Background: The universal vaccination of children for influenza has recently been recommended in the UK and is being considered in other developed countries.
Objectives: The aim of this study was to explore the potential costs and benefits of childhood influenza vaccination to gain a better understanding of the key drivers of cost-effectiveness.
Methods: As our case study we examined the cost-effectiveness of vaccination in Australian schoolchildren using an age-stratified Susceptible Exposed Infectious Recovered model.
Results: The results of this study highlight the critical role that methodological choices play in determining the cost-effectiveness of influenza vaccination. These choices include decisions about the structure of the model (including/excluding herd immunity) and what costs and benefits to include in the analysis. In scenarios where herd protection was included we estimated that the program was likely to be cost-effective. The study also illustrates the importance of the inherent seasonal variability of influenza, which can produce counter-intuitive results, with low transmission seasons being easier to control by vaccination but resulting in fewer benefits.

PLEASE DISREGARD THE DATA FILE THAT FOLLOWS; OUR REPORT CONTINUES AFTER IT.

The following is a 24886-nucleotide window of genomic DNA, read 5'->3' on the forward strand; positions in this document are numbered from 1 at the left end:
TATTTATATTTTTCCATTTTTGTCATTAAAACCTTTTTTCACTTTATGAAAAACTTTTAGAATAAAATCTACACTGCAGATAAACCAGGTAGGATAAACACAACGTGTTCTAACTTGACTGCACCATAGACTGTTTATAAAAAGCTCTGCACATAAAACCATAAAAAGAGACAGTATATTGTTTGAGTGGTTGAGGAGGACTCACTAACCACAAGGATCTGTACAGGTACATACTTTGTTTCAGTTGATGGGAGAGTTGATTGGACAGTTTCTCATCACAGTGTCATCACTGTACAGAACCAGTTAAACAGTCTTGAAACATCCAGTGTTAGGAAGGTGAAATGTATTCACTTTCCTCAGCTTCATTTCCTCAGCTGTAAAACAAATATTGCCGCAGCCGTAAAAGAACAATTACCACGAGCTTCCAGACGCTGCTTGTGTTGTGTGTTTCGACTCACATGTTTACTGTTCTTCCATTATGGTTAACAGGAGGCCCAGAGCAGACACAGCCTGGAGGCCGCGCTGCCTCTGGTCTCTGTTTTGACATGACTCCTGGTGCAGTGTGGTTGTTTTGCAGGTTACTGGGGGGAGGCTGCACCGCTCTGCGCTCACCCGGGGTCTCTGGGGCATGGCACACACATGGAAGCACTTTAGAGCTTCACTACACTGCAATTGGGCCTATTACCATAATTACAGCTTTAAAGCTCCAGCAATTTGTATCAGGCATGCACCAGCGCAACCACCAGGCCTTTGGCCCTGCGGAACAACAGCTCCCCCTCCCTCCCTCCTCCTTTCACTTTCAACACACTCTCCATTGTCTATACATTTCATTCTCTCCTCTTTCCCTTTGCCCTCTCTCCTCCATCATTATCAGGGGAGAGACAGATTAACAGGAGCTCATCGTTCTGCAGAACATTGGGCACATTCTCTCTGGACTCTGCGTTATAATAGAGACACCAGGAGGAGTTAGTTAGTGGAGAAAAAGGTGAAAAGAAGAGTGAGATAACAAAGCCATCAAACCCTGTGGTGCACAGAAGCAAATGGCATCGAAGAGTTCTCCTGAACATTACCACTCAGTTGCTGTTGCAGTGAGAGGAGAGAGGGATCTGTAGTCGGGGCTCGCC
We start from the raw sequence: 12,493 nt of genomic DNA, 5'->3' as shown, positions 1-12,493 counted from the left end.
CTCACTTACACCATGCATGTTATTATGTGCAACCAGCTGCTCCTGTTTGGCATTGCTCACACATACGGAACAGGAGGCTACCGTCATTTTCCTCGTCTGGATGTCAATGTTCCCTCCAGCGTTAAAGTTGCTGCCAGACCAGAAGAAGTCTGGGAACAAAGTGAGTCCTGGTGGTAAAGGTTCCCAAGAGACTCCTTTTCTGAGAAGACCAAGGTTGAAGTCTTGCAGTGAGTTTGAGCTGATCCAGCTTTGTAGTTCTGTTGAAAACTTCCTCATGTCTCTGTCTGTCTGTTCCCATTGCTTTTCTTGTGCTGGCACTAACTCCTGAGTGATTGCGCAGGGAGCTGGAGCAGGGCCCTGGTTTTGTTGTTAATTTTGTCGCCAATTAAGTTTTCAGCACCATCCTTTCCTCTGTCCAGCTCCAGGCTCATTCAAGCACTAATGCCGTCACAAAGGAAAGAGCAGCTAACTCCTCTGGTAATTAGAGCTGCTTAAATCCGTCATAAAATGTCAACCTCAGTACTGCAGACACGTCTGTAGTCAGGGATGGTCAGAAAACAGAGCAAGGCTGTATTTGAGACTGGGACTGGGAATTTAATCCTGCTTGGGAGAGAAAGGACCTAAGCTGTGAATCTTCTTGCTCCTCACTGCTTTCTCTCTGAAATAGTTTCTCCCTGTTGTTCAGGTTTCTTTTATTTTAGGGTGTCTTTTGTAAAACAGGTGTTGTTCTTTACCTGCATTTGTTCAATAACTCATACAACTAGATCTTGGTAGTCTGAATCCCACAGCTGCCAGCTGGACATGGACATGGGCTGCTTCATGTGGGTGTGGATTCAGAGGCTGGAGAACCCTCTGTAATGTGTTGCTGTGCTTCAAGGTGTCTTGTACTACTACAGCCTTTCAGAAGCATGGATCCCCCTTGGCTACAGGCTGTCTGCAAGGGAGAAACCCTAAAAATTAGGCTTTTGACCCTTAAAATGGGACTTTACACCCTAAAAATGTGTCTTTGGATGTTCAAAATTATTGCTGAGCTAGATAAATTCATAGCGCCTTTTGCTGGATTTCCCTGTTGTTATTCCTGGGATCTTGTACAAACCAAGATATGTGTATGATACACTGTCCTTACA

Conclusions: Universal childhood influenza vaccination is likely to be cost-effective if a substantial herd protection effect can be achieved by the program. However, it is important that decision makers understand the role of seasonal variability and the impact of alternative methodological choices in economic evaluations of influenza vaccination.